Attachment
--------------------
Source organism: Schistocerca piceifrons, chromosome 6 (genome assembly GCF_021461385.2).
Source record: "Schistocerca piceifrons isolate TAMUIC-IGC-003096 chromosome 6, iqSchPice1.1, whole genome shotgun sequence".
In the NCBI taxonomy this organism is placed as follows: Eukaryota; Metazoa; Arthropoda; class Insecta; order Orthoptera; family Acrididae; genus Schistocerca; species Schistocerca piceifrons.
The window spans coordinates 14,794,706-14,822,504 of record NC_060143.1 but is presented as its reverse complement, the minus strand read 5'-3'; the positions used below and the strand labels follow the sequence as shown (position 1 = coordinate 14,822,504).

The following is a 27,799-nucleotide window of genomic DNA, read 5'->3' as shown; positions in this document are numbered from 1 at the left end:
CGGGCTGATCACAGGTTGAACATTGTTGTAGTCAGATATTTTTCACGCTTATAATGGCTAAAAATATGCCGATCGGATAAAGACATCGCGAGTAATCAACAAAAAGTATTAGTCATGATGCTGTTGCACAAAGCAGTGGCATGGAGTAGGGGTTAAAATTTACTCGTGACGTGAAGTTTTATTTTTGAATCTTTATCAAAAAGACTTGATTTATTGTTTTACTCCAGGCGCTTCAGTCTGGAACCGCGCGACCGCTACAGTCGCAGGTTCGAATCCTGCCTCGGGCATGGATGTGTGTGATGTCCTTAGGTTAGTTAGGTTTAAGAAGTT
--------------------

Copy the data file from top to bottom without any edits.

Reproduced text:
Source organism: Schistocerca piceifrons, chromosome 6 (genome assembly GCF_021461385.2).
Source record: "Schistocerca piceifrons isolate TAMUIC-IGC-003096 chromosome 6, iqSchPice1.1, whole genome shotgun sequence".
In the NCBI taxonomy this organism is placed as follows: Eukaryota; Metazoa; Arthropoda; class Insecta; order Orthoptera; family Acrididae; genus Schistocerca; species Schistocerca piceifrons.
The window spans coordinates 14,794,706-14,822,504 of record NC_060143.1 but is presented as its reverse complement, the minus strand read 5'-3'; the positions used below and the strand labels follow the sequence as shown (position 1 = coordinate 14,822,504).

The following is a 27,799-nucleotide window of genomic DNA, read 5'->3' as shown; positions in this document are numbered from 1 at the left end:
CGGGCTGATCACAGGTTGAACATTGTTGTAGTCAGATATTTTTCACGCTTATAATGGCTAAAAATATGCCGATCGGATAAAGACATCGCGAGTAATCAACAAAAAGTATTAGTCATGATGCTGTTGCACAAAGCAGTGGCATGGAGTAGGGGTTAAAATTTACTCGTGACGTGAAGTTTTATTTTTGAATCTTTATCAAAAAGACTTGATTTATTGTTTTACTCCAGGCGCTTCAGTCTGGAACCGCGCGACCGCTACAGTCGCAGGTTCGAATCCTGCCTCGGGCATGGATGTGTGTGATGTCCTTAGGTTAGTTAGGTTTAAGAAGTT